I am a GP in Tower Hamlets. I have a particular concern about the proposal to abolish GP practice boundaries and allow patients to register with the practice of their choice, anywhere in England. When my wife and I were interviewed in 1991 to take over a practice that had become vacant, we were asked what we were going to do about the ‘outliers’ on the list. At that time it was regarded as bad practice to have people living at a distance from the practice, and good practice to have a practice population which was close to the practice. In 20 years of practice, in a myriad of ways and on a daily basis, I have seen the difficulties that occur when patients move away and continue to use us as their GPs. Managing people’s healthcare when they live at a distance is more difficult for the practice, more difficult for the patient, and leads to situations that are sometimes unsafe. I am bewildered when I hear politicians and DH people say that practice boundaries are ‘outmoded’, ‘old fashioned’, ‘anachronistic’.
In his closing remarks after a speech by Andy Burnham at the King’s Fund on 17 September 2009, your then CEO said this:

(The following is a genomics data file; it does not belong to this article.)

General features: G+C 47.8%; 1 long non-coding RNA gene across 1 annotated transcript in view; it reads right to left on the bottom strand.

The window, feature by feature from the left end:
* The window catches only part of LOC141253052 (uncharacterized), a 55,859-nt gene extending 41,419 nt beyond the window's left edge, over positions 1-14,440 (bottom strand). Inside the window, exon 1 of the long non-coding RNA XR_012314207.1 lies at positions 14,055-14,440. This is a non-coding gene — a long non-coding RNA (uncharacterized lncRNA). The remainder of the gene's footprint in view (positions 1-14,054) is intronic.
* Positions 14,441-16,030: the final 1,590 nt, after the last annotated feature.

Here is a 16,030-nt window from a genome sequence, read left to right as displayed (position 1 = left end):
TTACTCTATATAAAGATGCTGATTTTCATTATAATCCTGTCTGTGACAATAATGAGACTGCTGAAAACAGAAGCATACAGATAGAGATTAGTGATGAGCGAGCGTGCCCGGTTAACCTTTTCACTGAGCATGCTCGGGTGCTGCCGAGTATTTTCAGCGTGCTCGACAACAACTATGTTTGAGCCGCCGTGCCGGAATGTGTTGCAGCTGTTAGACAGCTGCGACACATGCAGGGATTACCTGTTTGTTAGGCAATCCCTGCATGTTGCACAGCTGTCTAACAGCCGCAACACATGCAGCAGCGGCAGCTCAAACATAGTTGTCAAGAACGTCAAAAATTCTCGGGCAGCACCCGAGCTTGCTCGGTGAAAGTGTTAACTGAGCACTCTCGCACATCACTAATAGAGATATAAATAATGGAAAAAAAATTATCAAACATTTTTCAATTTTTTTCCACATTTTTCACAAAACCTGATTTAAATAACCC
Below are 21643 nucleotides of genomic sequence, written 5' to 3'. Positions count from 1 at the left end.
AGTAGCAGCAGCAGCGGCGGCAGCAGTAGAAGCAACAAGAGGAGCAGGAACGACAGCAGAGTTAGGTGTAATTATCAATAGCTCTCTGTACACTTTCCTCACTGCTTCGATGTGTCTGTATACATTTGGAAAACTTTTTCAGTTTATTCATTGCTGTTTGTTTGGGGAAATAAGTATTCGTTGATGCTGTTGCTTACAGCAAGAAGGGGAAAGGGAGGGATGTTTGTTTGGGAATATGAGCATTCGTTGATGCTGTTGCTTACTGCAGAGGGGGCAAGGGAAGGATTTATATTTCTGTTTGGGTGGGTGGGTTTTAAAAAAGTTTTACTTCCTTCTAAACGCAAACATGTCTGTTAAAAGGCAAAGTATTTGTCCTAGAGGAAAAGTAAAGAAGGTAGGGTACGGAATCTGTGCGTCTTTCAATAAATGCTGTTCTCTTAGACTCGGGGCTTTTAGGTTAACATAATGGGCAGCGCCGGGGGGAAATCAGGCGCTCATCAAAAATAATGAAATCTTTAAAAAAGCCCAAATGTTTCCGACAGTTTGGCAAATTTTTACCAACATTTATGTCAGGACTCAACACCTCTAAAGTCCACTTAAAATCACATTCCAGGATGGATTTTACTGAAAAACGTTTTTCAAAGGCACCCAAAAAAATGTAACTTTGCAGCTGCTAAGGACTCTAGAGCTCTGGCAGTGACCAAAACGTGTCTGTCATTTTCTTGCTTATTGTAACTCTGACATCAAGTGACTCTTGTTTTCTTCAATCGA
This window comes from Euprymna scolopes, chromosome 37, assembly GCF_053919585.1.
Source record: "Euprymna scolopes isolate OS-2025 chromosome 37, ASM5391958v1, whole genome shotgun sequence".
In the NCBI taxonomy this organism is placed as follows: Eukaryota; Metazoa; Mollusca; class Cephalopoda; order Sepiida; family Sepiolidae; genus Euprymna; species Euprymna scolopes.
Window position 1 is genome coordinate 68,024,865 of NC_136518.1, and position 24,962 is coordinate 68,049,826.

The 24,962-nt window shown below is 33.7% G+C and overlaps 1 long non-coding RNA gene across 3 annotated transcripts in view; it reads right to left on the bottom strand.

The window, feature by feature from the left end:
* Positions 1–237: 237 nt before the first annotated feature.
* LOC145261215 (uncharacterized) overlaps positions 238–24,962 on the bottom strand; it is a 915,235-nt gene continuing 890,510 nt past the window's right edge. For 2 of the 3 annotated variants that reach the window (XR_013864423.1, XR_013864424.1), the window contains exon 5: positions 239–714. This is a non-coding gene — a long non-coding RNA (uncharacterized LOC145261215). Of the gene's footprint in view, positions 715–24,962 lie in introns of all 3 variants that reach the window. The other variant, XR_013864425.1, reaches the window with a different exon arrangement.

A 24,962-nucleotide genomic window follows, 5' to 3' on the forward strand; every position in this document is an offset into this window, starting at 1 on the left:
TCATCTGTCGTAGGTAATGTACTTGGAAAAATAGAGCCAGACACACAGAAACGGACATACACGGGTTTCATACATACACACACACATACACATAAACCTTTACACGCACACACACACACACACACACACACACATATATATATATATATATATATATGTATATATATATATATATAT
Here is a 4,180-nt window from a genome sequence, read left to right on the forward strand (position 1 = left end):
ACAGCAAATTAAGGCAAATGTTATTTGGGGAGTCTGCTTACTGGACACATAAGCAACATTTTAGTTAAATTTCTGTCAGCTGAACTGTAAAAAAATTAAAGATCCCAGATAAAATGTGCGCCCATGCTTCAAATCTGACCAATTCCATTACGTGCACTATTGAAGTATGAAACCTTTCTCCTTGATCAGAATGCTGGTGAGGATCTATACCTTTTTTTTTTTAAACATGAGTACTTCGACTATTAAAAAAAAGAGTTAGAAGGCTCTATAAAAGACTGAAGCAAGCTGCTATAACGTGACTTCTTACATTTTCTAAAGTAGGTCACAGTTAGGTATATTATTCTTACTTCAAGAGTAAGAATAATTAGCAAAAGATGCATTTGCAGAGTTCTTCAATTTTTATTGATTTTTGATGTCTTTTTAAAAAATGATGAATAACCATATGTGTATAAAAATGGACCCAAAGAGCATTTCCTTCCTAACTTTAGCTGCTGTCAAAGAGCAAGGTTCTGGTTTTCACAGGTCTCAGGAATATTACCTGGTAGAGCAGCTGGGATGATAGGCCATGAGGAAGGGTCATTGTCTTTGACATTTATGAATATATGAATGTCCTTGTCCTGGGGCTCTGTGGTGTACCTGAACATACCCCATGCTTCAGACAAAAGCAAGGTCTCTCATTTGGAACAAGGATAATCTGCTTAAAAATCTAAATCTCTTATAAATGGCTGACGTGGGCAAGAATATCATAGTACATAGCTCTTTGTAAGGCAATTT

On the plan to make it easier for patients to choose their GP, Niall Dickson said: ‘The vast majority of patients are more than happy with their GP, but the restriction on where they can register is an anachronism and the government is right to sweep it away. There are details to be worked out, but it should not be impossible.’
As you will be aware, this proposal is part of the Health and Social Care Bill.
The King’s Fund says that it ‘seeks to understand how the health system in England can be improved.’ Can you tell me what the King’s Fund thinks at present on this issue of GP practice boundaries (or practice areas as they are also called)? Would abolishing them improve the health system in England? If yes, then explain how.